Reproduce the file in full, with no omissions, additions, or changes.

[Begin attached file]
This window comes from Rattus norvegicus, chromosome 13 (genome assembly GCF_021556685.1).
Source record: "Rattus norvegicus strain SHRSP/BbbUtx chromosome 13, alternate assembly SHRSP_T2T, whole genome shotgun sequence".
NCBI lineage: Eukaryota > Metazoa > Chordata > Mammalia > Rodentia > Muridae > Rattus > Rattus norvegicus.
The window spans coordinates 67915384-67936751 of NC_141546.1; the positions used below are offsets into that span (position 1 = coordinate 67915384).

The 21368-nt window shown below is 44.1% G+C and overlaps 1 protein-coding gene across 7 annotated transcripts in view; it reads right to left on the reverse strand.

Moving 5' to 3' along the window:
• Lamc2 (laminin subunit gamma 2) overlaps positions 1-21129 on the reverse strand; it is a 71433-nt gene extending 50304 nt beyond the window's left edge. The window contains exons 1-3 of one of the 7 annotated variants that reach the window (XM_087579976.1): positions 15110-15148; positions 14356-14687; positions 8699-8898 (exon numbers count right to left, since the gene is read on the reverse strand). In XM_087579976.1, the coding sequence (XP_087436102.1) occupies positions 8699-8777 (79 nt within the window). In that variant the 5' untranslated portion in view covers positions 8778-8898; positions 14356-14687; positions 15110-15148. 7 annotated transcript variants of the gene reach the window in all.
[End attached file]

This window comes from Rattus norvegicus, chromosome 13 (genome assembly GCF_021556685.1).
Source record: "Rattus norvegicus strain SHRSP/BbbUtx chromosome 13, alternate assembly SHRSP_T2T, whole genome shotgun sequence".
NCBI lineage: Eukaryota > Metazoa > Chordata > Mammalia > Rodentia > Muridae > Rattus > Rattus norvegicus.
The window spans coordinates 67915384-67936751 of NC_141546.1; the positions used below are offsets into that span (position 1 = coordinate 67915384).

The 21368-nt window shown below is 44.1% G+C and overlaps 1 protein-coding gene across 7 annotated transcripts in view; it reads right to left on the reverse strand.

Moving 5' to 3' along the window:
• Lamc2 (laminin subunit gamma 2) overlaps positions 1-21129 on the reverse strand; it is a 71433-nt gene extending 50304 nt beyond the window's left edge. The window contains exons 1-3 of one of the 7 annotated variants that reach the window (XM_087579976.1): positions 15110-15148; positions 14356-14687; positions 8699-8898 (exon numbers count right to left, since the gene is read on the reverse strand). In XM_087579976.1, the coding sequence (XP_087436102.1) occupies positions 8699-8777 (79 nt within the window). In that variant the 5' untranslated portion in view covers positions 8778-8898; positions 14356-14687; positions 15110-15148. 7 annotated transcript variants of the gene reach the window in all.